The subject's bowstring is broken and his arrows placed by the side, signifying that he has abandoned worldly pleasures.
The piece was produced in 1608 by artist Michelangelo Merisi da Caravaggio, an Italian artist who worked in Rome, Malta, Sicily and Naples from 1592 to 1610.
The artist used Chiaroscuro painting technique, but darkened the shadows to give the subject prominence. Caravaggio is said to have painted very quickly on canvas, using the end of the painting brush’s handle.
An X-ray of the artistic piece revealed that it was painted on three canvas pieces. The long white lines on the right side of the drawing are seams joining the pieces of canvas.
On the upper left, there is a faded head staring at the cupid. Research is ongoing to find out how this subject relates to the sleeping cupid. This is one of his few surviving paintings, making it more special.
Caravaggio’s peers were not sure of what to make of the artist and his works. Some harshly criticised him for his work, specifically because he used live models instead of reproducing copies of popular drawings. Others hailed him as an artistic visionary.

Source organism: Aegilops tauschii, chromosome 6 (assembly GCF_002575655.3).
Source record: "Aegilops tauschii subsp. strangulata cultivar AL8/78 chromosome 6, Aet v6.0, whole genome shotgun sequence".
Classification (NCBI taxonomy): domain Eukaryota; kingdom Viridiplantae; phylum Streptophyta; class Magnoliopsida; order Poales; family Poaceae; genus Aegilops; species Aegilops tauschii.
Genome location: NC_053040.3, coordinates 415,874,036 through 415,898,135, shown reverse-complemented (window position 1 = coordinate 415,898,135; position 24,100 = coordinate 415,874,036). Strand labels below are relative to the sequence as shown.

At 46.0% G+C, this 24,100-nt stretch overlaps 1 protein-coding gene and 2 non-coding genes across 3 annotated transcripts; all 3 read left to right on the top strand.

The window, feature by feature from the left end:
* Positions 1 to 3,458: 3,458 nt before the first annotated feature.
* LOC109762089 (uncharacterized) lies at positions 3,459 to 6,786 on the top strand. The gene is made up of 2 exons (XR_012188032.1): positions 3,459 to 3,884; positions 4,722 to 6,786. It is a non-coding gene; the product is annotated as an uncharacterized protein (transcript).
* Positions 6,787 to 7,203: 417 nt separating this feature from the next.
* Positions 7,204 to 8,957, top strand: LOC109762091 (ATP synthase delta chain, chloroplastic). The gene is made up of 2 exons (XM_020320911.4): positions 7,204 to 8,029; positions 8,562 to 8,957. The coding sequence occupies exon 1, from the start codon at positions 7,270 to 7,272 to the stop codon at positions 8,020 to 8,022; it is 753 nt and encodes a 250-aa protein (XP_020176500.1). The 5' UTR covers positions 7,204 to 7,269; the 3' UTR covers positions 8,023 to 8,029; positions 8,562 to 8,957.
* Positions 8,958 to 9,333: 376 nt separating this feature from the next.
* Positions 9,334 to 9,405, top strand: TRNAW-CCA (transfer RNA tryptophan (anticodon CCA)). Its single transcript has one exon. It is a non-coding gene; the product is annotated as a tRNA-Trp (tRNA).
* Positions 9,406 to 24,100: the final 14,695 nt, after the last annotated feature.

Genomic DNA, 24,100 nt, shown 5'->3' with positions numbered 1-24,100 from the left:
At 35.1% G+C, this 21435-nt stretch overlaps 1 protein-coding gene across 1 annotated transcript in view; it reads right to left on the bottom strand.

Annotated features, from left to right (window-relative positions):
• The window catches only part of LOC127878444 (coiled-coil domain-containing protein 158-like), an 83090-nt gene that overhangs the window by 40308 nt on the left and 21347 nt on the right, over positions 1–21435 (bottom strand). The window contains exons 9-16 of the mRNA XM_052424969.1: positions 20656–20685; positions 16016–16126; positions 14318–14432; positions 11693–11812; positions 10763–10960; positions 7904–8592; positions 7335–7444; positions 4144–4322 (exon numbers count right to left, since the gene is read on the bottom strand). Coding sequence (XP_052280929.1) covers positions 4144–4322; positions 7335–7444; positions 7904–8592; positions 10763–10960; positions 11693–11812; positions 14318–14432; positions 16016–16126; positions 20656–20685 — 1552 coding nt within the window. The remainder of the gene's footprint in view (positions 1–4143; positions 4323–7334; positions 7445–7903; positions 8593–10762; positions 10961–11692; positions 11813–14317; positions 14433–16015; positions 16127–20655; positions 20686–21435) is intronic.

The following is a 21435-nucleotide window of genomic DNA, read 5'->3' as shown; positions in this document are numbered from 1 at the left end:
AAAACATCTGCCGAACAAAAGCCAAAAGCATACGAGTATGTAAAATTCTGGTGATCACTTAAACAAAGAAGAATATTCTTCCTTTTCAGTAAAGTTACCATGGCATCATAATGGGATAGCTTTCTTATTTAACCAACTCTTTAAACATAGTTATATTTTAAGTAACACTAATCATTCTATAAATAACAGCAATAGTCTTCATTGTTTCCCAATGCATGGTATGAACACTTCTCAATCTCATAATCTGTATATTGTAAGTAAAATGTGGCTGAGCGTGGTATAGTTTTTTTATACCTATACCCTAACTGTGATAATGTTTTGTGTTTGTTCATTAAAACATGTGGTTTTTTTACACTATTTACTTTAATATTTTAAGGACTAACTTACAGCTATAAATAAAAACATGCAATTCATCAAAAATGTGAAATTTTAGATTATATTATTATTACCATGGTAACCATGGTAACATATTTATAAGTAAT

Painters in Rome admired his pieces—the younger ones were particularly fixated with his works and praised his realistic drawings. Other writers and artists talked about the subject on the painting in the 16th and 17th century. His works are still admired in the contemporary times with some expressing curiosity about the health condition of his model. Recently, scientifically researchers confirmed that Caravaggio used a model with arthritis.
Boy Peeling Fruit
Boy peeling fruit is among the earliest works of Caravaggio. The boy is seated, peeling one fruit with several others placed on a table. Although the fruit seems to be a pear, some critics of the painting say that it could also be a plum or nectarine. He created the ‘boy peeling fruit’ to sell it as a personal project. As he was working on this piece, he also reproduced religious pieces for an artist known as Pucci, none of which are currently available.
The Fortune Teller
The subjects of this beautiful painting are a boy and a fortune teller. The boy, in a feather hat, is believed to have been Caravaggio’s painting companion who was getting a palm reading from a gypsy girl. The two gaze at each other as she reads his palm. She’s slowly slipping off his ring while stroking his hand. Caravaggio is said to have picked the gypsy from the streets to show that he did not need to copy other people’s works as many artists did at the time.